Tag: shooting

What The Actual F(ire)

The country is in lockdown because of a respiratory virus. Huge numbers of us are worried about our jobs, our safety – our lives. Our public services are stretched to the limit. The heroes of the NHS are working until they collapse. In an unprecedented period where we’re all being asked to pull together for the good of the nation, when there is a new focus on discovering solace in nature, when we’re engaged in a real debate about our environment, climate change, and how we treat wildlife, what do those essential keyworkers who strive to raise unnaturally high numbers of Red Grouse for the gun do? Start a fire, and lose control of it.

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Snares: legally binding

Snares are still widely used around the world. They’re cheap to make, easy to use, light to carry, quickly replaced if you can’t quite remember where you left them, and – good news if you’re an ivory or bushmeat poacher – far quieter than a rifle so won’t alert forest or park rangers when you’re out committing wildlife crime. But, asks Charlie Moores, are they still being used here, are they legal, and if so why…

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Gamekeeping’s war on wildlife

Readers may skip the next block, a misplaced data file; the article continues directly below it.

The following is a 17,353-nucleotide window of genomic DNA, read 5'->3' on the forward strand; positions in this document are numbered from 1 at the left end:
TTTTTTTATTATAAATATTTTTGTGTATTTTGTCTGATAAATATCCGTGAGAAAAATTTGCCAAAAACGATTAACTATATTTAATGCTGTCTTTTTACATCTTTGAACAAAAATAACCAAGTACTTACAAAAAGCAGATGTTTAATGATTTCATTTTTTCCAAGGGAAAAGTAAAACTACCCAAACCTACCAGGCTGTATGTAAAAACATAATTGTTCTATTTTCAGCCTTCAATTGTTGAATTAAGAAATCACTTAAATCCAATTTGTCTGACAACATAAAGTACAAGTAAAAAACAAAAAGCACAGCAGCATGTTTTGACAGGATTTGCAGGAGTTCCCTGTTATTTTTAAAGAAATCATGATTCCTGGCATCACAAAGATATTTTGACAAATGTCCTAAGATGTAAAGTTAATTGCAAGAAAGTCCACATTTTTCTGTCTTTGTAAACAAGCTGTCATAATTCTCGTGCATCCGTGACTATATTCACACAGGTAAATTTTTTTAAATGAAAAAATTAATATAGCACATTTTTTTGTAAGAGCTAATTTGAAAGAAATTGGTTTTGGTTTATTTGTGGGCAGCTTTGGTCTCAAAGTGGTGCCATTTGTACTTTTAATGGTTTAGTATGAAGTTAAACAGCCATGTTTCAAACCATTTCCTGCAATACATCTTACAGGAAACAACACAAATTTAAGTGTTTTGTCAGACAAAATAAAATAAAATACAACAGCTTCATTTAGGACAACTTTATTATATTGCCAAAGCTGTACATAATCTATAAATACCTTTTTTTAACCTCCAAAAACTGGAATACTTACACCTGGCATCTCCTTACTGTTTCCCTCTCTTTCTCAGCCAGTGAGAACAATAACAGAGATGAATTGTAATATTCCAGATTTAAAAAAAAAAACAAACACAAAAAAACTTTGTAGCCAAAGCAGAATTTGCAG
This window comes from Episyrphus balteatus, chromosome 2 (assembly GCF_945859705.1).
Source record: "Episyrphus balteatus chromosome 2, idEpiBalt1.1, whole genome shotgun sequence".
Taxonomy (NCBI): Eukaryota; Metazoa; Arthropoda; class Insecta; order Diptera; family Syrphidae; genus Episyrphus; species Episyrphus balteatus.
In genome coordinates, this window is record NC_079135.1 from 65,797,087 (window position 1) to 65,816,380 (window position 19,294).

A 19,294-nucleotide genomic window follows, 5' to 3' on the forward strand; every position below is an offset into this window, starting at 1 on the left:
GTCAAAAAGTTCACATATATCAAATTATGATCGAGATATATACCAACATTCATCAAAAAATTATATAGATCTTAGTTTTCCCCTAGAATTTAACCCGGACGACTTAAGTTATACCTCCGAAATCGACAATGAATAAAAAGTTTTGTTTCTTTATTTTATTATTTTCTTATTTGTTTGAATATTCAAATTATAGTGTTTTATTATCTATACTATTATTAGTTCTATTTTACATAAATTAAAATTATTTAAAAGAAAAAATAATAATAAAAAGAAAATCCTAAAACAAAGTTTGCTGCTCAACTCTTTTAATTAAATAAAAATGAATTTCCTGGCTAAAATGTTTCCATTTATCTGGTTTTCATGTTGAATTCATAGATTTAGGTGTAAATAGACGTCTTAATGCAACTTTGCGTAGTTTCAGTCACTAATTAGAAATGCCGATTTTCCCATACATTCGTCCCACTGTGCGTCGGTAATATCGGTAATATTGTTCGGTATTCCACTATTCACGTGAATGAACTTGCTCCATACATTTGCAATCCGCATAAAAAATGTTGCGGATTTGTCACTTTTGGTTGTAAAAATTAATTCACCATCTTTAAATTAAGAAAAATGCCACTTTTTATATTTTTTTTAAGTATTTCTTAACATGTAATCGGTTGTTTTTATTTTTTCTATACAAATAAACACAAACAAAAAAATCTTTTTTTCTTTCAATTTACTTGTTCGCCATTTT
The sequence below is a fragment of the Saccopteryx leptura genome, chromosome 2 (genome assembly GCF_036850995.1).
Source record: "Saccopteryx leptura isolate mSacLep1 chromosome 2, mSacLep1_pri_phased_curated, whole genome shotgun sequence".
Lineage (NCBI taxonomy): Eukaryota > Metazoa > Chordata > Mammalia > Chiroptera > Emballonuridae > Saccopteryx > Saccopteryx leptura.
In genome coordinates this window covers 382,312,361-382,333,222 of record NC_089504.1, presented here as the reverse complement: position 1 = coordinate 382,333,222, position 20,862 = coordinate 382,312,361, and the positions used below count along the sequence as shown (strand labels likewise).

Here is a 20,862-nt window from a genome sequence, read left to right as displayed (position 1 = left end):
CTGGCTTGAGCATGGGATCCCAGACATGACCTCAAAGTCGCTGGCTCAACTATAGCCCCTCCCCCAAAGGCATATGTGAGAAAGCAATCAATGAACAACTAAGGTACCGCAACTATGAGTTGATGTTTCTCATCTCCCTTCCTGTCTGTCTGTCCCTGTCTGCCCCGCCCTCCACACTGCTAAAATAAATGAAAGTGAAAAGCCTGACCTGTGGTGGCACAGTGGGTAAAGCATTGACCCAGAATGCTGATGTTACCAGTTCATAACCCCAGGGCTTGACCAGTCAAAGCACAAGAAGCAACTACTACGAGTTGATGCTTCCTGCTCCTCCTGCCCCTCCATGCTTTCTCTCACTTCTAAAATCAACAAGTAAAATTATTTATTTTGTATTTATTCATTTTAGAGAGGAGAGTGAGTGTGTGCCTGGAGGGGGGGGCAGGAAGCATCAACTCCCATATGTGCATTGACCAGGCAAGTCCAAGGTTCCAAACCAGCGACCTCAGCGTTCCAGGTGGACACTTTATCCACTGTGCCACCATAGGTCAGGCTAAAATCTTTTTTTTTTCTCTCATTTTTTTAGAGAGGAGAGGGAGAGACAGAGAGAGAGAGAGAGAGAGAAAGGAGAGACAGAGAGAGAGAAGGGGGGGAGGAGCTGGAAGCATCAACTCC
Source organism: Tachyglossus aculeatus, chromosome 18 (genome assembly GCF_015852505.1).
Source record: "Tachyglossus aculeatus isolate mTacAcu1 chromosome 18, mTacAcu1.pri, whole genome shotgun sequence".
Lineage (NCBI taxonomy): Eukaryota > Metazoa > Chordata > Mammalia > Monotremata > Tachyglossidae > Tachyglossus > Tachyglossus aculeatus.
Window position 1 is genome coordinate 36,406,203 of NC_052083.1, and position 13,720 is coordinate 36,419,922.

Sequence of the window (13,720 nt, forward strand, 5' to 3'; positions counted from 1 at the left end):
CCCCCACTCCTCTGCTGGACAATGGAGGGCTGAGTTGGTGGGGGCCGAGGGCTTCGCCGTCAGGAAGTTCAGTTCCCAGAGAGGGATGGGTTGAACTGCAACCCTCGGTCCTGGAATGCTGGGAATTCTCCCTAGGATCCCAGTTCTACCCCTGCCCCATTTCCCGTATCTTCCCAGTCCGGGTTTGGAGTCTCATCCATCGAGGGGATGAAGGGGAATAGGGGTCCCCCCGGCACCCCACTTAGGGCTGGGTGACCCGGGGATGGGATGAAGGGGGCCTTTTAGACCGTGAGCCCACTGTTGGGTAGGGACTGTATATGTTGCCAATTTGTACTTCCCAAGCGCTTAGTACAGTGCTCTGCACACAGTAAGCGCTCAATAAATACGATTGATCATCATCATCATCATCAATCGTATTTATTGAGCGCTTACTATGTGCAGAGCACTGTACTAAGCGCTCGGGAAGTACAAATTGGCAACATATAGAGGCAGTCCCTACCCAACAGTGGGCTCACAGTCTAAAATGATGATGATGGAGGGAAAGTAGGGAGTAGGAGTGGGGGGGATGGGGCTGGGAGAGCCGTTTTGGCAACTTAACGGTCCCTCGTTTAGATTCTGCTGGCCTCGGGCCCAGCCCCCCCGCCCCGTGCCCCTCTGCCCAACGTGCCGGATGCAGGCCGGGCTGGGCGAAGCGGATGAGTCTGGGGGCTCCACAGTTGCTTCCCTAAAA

The Moorland Monitors is a grassroots community network working to protect precious wildlife and habitat on the grouse shooting moors of the Peak District. On the 13th March they posted images on their Facebook page which showed tunnel traps designed to catch and kill Stoats. The photos caused an immediate reaction across social media, with questions being asked whether traps like these are legal and why weren’t the Peak District National Park authorities doing something about them. Reasonable questions which Charlie Moores does his best to answer…

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Language Matters: ‘gamebird’, game bird, gamebird?

Language encodes and externalises our thoughts. The way we use it, writes Charlie Moores, expresses externally what we think about the person, animal or object we are describing. Sometimes we use language too casually, without questioning, and sometimes outside influences affect the words we use. Over many years, for example, we have been persuaded by agricultural and hunting/shooting interests. So should we use ‘gamebird’ at all?

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